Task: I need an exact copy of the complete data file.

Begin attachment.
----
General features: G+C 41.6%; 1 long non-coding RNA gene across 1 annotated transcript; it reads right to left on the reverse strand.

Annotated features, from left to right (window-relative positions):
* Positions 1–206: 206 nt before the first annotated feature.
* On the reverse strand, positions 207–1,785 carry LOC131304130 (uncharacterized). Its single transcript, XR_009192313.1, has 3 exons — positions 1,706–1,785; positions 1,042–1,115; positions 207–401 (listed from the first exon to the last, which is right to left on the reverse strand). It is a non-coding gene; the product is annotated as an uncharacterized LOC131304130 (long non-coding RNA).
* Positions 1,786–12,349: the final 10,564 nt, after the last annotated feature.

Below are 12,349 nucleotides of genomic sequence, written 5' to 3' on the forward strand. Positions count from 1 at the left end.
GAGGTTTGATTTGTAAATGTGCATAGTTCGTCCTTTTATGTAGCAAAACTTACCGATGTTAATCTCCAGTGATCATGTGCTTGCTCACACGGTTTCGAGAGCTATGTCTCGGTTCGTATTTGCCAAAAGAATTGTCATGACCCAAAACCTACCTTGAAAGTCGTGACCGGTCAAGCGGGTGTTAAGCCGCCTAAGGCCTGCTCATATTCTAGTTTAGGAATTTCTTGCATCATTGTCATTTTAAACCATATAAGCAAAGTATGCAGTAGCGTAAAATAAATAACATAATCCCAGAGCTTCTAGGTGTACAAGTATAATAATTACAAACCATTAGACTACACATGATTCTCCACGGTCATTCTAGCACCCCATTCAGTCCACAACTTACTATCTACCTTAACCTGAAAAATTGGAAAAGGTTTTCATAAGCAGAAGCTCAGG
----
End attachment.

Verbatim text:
General features: G+C 41.6%; 1 long non-coding RNA gene across 1 annotated transcript; it reads right to left on the reverse strand.

Annotated features, from left to right (window-relative positions):
* Positions 1–206: 206 nt before the first annotated feature.
* On the reverse strand, positions 207–1,785 carry LOC131304130 (uncharacterized). Its single transcript, XR_009192313.1, has 3 exons — positions 1,706–1,785; positions 1,042–1,115; positions 207–401 (listed from the first exon to the last, which is right to left on the reverse strand). It is a non-coding gene; the product is annotated as an uncharacterized LOC131304130 (long non-coding RNA).
* Positions 1,786–12,349: the final 10,564 nt, after the last annotated feature.

Below are 12,349 nucleotides of genomic sequence, written 5' to 3' on the forward strand. Positions count from 1 at the left end.
GAGGTTTGATTTGTAAATGTGCATAGTTCGTCCTTTTATGTAGCAAAACTTACCGATGTTAATCTCCAGTGATCATGTGCTTGCTCACACGGTTTCGAGAGCTATGTCTCGGTTCGTATTTGCCAAAAGAATTGTCATGACCCAAAACCTACCTTGAAAGTCGTGACCGGTCAAGCGGGTGTTAAGCCGCCTAAGGCCTGCTCATATTCTAGTTTAGGAATTTCTTGCATCATTGTCATTTTAAACCATATAAGCAAAGTATGCAGTAGCGTAAAATAAATAACATAATCCCAGAGCTTCTAGGTGTACAAGTATAATAATTACAAACCATTAGACTACACATGATTCTCCACGGTCATTCTAGCACCCCATTCAGTCCACAACTTACTATCTACCTTAACCTGAAAAATTGGAAAAGGTTTTCATAAGCAGAAGCTCAGG